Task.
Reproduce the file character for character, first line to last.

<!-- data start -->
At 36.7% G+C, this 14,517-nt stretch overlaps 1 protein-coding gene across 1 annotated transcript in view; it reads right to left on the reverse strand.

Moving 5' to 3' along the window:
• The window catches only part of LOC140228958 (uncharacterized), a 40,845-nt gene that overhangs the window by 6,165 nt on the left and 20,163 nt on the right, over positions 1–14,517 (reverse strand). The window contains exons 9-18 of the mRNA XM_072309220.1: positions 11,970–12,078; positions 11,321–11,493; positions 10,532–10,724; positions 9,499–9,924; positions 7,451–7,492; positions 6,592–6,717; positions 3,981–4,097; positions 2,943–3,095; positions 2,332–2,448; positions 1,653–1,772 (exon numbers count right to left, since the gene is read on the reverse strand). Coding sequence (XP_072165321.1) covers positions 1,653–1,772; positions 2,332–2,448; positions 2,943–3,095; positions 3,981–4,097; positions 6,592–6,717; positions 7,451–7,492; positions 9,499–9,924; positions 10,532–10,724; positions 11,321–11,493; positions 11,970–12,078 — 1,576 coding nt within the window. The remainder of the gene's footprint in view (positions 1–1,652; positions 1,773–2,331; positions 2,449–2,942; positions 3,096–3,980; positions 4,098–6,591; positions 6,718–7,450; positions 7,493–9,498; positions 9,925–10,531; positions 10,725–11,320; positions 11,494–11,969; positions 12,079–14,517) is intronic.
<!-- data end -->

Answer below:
At 36.7% G+C, this 14,517-nt stretch overlaps 1 protein-coding gene across 1 annotated transcript in view; it reads right to left on the reverse strand.

Moving 5' to 3' along the window:
• The window catches only part of LOC140228958 (uncharacterized), a 40,845-nt gene that overhangs the window by 6,165 nt on the left and 20,163 nt on the right, over positions 1–14,517 (reverse strand). The window contains exons 9-18 of the mRNA XM_072309220.1: positions 11,970–12,078; positions 11,321–11,493; positions 10,532–10,724; positions 9,499–9,924; positions 7,451–7,492; positions 6,592–6,717; positions 3,981–4,097; positions 2,943–3,095; positions 2,332–2,448; positions 1,653–1,772 (exon numbers count right to left, since the gene is read on the reverse strand). Coding sequence (XP_072165321.1) covers positions 1,653–1,772; positions 2,332–2,448; positions 2,943–3,095; positions 3,981–4,097; positions 6,592–6,717; positions 7,451–7,492; positions 9,499–9,924; positions 10,532–10,724; positions 11,321–11,493; positions 11,970–12,078 — 1,576 coding nt within the window. The remainder of the gene's footprint in view (positions 1–1,652; positions 1,773–2,331; positions 2,449–2,942; positions 3,096–3,980; positions 4,098–6,591; positions 6,718–7,450; positions 7,493–9,498; positions 9,925–10,531; positions 10,725–11,320; positions 11,494–11,969; positions 12,079–14,517) is intronic.